Characters that show up in many places have a greater chance of being memorable. This is an effect known as priming. Daniel Kahneman describes this effect in his book, Thinking, Fast and Slow:
In the 1980s, psychologists discovered that exposure to a word causes immediate and measurable changes in the ease with which many related words can be evoked… Another major advance in our understanding of memory was the discovery that priming is not restricted to concepts and words.
For characters, this means that increased exposure primes familiarity. Once you have seen a character, you can’t unsee it, and the more frequently you encounter that character, the more likely it’ll remain in memory.
I’ll admit I don’t intuitively think of a ubiquitous character as a good character, at least not one I like more. It seems like a subconscious thing — a function of Kahneman’s System 1 — than a deliberate choice of liking or identifying with a character.
But it’s undeniable that characters you encounter often are more memorable, if only from overexposure. Hello Kitty - her consistent face, colors, and shape - is ubiquitous, and that contributes to how easily people recall her image. Emoji characters from Apple’s ecosystem are starting to permeate the minds of frequent iPhone messagers.
From a marketing standpoint, one way to raise your character’s chance of success is increasing its exposure. Having said that, however, blasting a character across time and space isn’t enough to sustain the character if it doesn’t do something or mean something to people, either through story or product.
I once attended a character expo in Tokyo, where a company was handing out free cloth bags, pamphlets, caps, T-shirts, and pencils with a cartoon character on it. The character had a cute face: jack-o-lantern eyes, a goofy grin, and a superhero cape. The company was so aggressive in handing out free swag that 1 out of every 5 people seemed to be wearing or carrying something featuring the character. Billboards greeted us throughout the convention hall, and the goofy pumpkin grin even made it onto train commercials that I saw in the following weeks.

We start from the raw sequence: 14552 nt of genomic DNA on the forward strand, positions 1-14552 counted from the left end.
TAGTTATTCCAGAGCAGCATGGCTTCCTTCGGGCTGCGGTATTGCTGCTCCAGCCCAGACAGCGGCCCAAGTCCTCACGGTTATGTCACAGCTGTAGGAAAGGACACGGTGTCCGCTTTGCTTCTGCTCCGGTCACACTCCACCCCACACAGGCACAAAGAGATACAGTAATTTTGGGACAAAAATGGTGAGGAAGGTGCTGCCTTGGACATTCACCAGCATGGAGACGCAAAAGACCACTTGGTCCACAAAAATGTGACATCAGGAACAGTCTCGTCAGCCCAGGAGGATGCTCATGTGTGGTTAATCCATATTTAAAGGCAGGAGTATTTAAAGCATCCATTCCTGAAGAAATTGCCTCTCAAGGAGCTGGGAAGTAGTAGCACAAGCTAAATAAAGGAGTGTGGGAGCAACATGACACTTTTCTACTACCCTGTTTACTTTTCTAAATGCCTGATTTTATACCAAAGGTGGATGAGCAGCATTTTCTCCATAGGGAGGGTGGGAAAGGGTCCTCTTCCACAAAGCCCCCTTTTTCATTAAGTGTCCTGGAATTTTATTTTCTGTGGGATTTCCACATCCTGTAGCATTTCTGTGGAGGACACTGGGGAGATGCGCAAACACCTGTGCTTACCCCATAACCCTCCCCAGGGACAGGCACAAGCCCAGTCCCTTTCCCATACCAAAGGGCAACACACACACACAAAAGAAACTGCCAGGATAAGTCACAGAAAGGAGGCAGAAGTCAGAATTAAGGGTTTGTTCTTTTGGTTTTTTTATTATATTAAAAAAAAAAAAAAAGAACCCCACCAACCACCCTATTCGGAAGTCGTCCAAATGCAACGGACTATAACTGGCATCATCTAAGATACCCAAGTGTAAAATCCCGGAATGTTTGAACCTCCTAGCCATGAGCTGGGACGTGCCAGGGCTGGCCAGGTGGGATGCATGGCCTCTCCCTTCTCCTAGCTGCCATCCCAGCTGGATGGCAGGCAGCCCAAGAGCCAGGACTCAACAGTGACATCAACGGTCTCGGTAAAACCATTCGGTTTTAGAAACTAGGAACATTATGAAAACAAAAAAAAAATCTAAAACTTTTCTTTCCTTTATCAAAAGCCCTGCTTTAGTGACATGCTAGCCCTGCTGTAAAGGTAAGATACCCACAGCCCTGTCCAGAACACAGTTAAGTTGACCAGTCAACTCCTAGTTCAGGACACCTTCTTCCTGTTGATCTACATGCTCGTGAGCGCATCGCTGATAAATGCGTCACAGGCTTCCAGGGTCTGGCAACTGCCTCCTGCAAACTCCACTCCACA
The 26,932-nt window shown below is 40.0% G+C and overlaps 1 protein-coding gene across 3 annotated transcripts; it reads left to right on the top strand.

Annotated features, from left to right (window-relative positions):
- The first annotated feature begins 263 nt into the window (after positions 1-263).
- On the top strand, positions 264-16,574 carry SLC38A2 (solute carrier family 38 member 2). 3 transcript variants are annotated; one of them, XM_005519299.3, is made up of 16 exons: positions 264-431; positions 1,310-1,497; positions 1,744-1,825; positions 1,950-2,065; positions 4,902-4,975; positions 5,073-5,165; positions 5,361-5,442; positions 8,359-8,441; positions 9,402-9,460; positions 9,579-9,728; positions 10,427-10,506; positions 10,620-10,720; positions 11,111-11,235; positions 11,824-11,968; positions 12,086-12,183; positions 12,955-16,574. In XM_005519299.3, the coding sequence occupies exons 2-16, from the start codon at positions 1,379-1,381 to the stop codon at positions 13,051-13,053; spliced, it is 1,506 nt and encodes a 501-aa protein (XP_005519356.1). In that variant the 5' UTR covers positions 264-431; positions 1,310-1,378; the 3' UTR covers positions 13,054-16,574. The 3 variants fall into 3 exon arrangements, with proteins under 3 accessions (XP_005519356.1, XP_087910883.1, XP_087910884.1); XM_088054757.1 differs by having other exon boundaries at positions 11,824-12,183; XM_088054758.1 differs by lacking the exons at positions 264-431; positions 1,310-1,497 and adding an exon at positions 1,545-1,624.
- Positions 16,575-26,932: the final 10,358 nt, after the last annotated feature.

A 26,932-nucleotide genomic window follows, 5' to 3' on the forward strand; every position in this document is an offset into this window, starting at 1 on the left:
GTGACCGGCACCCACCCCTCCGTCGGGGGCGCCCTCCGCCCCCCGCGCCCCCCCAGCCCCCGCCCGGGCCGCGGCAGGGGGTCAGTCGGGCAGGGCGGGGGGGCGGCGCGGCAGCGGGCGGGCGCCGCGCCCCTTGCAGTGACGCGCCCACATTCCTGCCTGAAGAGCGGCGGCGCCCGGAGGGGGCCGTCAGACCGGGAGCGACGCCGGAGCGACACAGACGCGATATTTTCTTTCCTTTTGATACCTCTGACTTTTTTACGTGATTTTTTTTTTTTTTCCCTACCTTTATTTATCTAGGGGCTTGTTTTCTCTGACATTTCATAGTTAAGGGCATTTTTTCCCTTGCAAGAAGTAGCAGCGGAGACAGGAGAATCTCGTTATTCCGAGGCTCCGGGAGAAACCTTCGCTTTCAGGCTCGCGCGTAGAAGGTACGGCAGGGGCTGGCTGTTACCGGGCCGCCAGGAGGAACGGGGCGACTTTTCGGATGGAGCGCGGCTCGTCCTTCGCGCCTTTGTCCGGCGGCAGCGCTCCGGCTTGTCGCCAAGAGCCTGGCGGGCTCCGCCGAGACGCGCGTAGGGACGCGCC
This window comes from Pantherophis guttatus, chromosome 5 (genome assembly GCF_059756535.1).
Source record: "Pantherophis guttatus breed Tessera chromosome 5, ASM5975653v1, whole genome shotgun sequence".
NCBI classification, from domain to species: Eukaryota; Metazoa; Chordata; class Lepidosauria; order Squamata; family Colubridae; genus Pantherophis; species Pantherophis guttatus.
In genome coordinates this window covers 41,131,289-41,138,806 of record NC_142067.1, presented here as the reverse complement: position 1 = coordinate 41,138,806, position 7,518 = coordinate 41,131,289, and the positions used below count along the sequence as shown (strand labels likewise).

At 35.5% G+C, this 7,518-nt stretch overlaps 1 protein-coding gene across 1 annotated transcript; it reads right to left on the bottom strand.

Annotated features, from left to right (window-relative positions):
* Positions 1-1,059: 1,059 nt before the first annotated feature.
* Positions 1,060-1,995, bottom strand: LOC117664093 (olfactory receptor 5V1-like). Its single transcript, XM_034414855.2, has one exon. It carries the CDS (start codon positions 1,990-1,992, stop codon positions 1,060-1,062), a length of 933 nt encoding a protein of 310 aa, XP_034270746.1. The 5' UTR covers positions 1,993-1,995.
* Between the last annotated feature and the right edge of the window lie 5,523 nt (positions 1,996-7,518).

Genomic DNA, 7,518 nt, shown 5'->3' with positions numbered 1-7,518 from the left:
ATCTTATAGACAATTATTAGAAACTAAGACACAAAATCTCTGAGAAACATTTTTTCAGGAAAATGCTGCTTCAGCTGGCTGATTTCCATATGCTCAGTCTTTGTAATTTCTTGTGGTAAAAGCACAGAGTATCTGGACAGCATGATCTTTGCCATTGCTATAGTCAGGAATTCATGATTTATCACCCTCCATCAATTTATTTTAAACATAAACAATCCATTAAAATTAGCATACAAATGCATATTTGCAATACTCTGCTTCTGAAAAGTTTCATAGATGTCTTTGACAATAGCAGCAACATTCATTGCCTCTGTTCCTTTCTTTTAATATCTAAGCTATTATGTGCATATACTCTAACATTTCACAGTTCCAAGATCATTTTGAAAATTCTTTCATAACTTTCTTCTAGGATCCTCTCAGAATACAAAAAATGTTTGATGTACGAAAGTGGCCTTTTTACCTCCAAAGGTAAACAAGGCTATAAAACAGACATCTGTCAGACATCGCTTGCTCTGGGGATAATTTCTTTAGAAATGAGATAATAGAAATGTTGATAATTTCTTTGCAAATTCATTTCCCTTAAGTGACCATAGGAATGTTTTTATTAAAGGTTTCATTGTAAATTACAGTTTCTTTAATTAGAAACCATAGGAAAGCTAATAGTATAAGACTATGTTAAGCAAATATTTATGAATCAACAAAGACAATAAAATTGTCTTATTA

Two years later, I can’t remember the character or company’s name. I can’t remember what it does, or why it mattered, and I’m not sure that was ever clear from the start. It’s no longer featured on billboards or train commercials, so you could say it wasn’t ubiquitous across time. But if that company still had the funds to sustain its marketing, maybe the character would still be featured. The takeaway: mere exposure isn’t sufficient. Pusheen stuck around because people used it in Facebook Messenger to express their emotions and share laughs.
If a character doesn’t carry meaning, its reach will always have its limits, in space and time.
Different things matter more in different media or industries. In visual media like animated cartoons and games, appearance and art style leave a more lasting impression than relatability, while characters in story media like books and live action films do better with deep multi-dimensional personalities.
But generally speaking, this is the list I’d give if someone asked me how we’d regularize or somewhat reliably predict how well a character will do in the market. I’d weigh ubiquity and appearance more heavily for animal characters in visual media, and relatability and dimensionality for human characters in books
Who are your favorite fictional characters? Why do you think they have stuck so well in your mind? Why do they mean so much to you?